All the buildings and houses at the Watergate, upon the Roodee, pulled downe at the same tyme.
Besides the Halls of severall gentlemen in the same cittie, and near to it, as the Bache hall, Mr. Edw. Whitbie's, the recorder.
Blacon hall, Sr. Randall Crewe's.
Overleigh hall or Hough Greene house, Mr. Ellis.
Flookersbrooke hall, Mr. Shingleton's in lease, but Sir Tho: Smith's land.
The ffullers or Walkers mills.
Hoole hall, Mr. Bunburie's.
The Water tower at Dee bridge, shot downe in tyme of siege.
Bretton hall, Mr. Ravenscroft's, plundered and burnt little after the parliament partie first goeing into Wales; when they fled back againe, Chester soulders tooke it and about twenty soulders that were in garrison in it. The Nunne's within the cittie, Sr. Will Brereton's plundered and plucked downe at the first beginning of the wars because he was of the parliament partie against King and cittie.
The Lord Cholmondeley's house in St. John's Churchyard, plucked downe and burnt by the Parliament partie as they lay in siege about Chester.
Mr. William Gamull's house nere the Newgate, with the new gate house which was his [Mr. John Werden's house near unto it].
The destruction of divers other houses in the cittie, with grenadoes, not a house from Eastgate to the middle of Watergate street on both sides but received some hurt by them, many sleyne by the fall of houses which were blowen up, St. Peter's Church much defaced and pews torne, and all windows broken by two grenadoes that fell therein. The ruines of stalls, pentices, doores, trees and barnes, in divers lanes and places in the cittie.
The destroying of the Bishop's palace, with stables in the barne yard, and the ruine of the great churche.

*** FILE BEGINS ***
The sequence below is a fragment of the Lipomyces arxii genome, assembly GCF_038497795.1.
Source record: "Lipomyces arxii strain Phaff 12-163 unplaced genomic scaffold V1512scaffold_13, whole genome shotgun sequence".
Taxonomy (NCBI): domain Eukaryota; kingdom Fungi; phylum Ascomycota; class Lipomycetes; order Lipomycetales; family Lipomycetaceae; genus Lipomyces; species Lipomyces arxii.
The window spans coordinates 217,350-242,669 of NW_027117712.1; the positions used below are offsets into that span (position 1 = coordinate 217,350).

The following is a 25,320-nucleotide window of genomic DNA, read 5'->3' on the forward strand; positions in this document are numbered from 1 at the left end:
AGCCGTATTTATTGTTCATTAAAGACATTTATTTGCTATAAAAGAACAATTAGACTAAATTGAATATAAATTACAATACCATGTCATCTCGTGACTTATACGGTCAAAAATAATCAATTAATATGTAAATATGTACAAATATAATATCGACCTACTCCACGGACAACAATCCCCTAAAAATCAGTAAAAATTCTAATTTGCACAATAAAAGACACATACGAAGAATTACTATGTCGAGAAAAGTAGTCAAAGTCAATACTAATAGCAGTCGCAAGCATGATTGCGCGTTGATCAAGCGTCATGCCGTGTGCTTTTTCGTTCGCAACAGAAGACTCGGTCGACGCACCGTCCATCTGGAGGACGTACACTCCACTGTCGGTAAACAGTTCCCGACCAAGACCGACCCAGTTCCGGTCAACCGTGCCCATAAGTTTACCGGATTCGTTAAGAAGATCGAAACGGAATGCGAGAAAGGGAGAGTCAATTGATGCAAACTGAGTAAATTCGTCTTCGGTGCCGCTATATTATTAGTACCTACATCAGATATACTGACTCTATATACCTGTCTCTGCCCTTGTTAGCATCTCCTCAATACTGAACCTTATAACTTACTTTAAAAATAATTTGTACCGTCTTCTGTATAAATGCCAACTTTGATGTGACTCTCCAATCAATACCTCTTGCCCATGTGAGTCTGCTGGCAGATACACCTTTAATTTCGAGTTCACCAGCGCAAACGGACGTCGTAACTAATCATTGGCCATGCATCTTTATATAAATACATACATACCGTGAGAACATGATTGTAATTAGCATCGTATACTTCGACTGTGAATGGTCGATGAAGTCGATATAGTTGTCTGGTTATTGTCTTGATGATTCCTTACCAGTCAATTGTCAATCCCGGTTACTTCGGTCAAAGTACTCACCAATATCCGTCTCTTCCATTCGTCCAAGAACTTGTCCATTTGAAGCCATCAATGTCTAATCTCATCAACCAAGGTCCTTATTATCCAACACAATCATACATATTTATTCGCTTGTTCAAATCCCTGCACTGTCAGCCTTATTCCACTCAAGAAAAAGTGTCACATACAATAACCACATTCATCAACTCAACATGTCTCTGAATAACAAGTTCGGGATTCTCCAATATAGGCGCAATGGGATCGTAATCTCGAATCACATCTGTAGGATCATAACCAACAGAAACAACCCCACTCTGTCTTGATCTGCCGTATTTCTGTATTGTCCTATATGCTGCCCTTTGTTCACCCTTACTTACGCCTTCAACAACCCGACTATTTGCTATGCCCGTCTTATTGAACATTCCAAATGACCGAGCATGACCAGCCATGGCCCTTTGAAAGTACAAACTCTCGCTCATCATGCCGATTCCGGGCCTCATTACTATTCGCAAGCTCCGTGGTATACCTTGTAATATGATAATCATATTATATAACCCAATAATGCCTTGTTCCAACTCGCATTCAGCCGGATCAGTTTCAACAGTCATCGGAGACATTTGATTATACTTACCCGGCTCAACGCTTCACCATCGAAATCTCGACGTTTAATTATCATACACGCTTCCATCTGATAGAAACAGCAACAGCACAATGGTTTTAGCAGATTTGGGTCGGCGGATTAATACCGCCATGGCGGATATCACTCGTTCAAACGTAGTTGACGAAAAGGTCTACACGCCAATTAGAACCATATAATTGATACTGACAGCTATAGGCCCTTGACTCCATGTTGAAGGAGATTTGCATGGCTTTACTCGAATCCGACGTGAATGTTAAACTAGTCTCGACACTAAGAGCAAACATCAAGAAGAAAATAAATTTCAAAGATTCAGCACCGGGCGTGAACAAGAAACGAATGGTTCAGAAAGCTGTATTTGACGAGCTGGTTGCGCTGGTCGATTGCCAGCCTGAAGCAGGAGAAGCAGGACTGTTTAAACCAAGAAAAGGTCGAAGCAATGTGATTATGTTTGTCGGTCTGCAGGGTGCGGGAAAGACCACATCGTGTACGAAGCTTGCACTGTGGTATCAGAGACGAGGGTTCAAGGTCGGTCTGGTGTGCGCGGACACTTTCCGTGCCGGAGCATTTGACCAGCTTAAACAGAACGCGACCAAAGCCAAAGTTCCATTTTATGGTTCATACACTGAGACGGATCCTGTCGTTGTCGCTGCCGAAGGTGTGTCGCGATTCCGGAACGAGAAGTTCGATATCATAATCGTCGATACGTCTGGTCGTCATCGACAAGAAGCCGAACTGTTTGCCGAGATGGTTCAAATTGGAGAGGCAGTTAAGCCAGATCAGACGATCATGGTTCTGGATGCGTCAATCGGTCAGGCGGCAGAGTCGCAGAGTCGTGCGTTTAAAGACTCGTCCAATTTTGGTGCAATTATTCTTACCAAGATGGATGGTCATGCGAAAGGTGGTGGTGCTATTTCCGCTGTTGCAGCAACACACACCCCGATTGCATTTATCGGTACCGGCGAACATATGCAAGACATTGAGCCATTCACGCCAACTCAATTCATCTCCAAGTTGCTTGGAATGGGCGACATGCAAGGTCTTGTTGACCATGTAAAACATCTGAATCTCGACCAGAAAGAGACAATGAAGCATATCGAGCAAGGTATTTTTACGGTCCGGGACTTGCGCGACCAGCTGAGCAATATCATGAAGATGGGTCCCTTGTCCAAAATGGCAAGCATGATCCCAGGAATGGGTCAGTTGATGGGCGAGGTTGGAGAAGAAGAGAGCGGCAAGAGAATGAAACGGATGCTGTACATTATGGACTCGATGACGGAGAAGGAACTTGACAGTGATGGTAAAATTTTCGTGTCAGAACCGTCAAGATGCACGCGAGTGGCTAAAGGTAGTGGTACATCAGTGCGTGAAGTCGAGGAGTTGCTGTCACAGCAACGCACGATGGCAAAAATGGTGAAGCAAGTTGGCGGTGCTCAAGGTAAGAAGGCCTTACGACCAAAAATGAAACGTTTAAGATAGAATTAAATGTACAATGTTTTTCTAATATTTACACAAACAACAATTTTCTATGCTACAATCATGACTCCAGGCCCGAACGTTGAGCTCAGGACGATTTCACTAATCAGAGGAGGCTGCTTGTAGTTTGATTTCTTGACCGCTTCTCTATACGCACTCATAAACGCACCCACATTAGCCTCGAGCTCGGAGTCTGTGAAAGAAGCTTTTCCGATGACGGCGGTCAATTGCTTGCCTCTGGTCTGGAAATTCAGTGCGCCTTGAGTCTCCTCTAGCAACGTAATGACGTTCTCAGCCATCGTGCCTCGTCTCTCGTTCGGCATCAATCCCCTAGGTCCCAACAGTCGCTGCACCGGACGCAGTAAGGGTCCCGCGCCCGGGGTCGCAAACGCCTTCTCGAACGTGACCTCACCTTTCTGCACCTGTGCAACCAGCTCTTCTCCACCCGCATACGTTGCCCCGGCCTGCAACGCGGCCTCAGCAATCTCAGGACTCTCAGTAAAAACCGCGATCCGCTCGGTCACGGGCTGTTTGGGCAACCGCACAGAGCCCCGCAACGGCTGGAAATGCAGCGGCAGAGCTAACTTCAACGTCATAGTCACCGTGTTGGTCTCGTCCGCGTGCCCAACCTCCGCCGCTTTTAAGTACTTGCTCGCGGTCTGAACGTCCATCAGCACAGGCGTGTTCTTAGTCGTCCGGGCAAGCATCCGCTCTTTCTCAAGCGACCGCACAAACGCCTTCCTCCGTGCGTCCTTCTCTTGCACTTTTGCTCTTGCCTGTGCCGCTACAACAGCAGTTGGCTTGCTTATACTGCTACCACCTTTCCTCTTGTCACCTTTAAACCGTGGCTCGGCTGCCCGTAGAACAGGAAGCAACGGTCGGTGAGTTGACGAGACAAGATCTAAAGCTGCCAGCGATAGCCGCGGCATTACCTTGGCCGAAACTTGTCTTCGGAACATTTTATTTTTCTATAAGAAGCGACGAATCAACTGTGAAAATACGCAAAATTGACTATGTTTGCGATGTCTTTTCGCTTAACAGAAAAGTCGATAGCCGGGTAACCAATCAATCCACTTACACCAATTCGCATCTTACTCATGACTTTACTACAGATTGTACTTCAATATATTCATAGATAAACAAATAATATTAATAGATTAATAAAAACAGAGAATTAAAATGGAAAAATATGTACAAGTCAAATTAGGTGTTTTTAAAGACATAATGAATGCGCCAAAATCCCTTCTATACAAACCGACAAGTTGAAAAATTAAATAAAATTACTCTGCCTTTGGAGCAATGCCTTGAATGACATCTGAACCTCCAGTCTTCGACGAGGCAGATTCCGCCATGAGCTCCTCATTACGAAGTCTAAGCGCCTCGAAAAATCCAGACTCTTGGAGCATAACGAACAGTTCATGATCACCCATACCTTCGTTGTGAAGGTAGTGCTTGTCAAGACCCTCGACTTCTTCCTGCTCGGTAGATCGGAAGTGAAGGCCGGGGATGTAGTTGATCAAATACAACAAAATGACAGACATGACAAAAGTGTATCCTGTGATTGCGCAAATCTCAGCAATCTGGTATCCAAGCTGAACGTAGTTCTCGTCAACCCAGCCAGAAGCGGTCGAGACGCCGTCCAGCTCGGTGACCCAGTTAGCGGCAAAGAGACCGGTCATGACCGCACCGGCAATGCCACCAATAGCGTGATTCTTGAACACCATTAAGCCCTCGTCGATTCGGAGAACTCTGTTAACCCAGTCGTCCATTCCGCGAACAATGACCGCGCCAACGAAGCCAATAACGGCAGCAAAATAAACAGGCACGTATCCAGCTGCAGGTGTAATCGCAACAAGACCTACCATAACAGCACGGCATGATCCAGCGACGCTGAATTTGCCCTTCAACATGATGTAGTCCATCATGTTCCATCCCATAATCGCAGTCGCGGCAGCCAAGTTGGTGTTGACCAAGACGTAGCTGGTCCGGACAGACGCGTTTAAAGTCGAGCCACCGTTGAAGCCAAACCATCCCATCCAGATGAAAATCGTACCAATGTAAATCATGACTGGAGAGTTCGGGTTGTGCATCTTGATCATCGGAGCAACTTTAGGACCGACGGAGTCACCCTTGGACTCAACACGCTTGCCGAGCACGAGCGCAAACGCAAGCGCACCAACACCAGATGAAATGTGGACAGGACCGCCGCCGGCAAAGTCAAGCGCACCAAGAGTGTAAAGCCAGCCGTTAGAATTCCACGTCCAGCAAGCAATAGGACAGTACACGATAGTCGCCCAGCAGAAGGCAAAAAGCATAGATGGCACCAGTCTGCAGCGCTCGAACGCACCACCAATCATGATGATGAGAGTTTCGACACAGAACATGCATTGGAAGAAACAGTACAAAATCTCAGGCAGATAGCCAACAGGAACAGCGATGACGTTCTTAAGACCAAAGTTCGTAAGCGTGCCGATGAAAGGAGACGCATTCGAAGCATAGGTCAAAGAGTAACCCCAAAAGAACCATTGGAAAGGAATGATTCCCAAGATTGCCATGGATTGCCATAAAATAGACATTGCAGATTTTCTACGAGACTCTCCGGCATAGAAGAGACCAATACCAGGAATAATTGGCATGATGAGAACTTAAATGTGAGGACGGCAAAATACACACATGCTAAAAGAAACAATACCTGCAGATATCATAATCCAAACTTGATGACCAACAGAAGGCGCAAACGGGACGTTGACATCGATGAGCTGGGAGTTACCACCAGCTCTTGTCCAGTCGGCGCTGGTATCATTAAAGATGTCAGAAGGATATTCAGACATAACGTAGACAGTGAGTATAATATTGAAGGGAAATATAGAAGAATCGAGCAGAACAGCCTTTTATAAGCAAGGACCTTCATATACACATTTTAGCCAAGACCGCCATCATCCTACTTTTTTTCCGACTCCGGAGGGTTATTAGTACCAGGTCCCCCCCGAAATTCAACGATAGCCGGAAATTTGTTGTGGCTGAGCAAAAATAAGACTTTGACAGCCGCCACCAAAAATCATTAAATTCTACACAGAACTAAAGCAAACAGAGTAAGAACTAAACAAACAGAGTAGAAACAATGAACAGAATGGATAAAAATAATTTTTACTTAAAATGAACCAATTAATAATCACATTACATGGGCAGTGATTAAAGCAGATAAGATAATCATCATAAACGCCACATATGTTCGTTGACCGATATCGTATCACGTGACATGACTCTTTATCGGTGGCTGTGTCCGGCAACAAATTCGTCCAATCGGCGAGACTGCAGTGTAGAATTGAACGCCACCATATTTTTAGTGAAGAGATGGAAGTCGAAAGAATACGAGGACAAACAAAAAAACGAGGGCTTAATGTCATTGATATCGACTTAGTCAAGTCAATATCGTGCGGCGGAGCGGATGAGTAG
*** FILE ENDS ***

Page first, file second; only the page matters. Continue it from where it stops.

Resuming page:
The charge of mudd walles, sodding, carrying and edifying them, with centrye houses, both without the walles and within the walles.
The drawing dry of the cittie's stockes, plate, rentes, and collections, not knowne, all which losses, charges and demolishments, in opinion of most, will amount to two hundred thousand pounds att the least; so farre hath the God of heaven humbled this famous cittie; and note, here, that if Jerusalem, the particular beloved cittie of God, of which it is said in sacred writ, 'count her towers, marke well her bulwarkes, in man's judgement invincible; yet her sinne provoked God soe, that he leaved not a stone upon another, that this may be an advertisement to us, that God's mercy is yett to be found, since he hath left us soe many streets, lanes, and churches, yet unmolested. God grant us faith, patience, and true repentance, and amend ment, that a worse danger befall us not. Amen."

"Chester the loyal city, Chester with its quiet dignity, became a beleaguered fortress.
Houses flamed, mines exploded, and the spectre of starvation stalked its streets. Chester possessed strategic importance. It was the door through which a steady stream of men and munitions flowed to strengthen the royal cause. Families of quality whose homes graced the parklands of the County Palatine had their city homes in Chester. It was, by the nature of things, the rendezvous of these parts. Thus it became the prize for which men strove"
Norman Tucker: 'Master of the Field' 1949

Writing in the 1830s, local author and guide Joseph Hemingway commented upon these times:
"The incessant drains upon their property, in the shape of levies for the maintainance of the garrison, and the support of their fugitive prince, had levelled the different classes of the community, and reduced the whole to one common condition of absolute beggary. Desolation and destruction marked the suburbs, which presented an undistinguished mass of ruins, the only remains of dwellings, once the peaceful habitations of content and security; while our walls and edifices within the city were defaced, or battered down by the destructive cannon.
In addition to this, the city lands were all mortgaged, the funds quite exhausted, the plate melted down, and the churches, particularly St. John's being so long in the possession of the enemy, greatly damaged".

You can see a map of the city's defences at the time of the Civil War, published in Hemingway's Panorama of the City of Chester (1836) here.

Move on later into the Seventeenth Century and even more traveller's tales of Chester...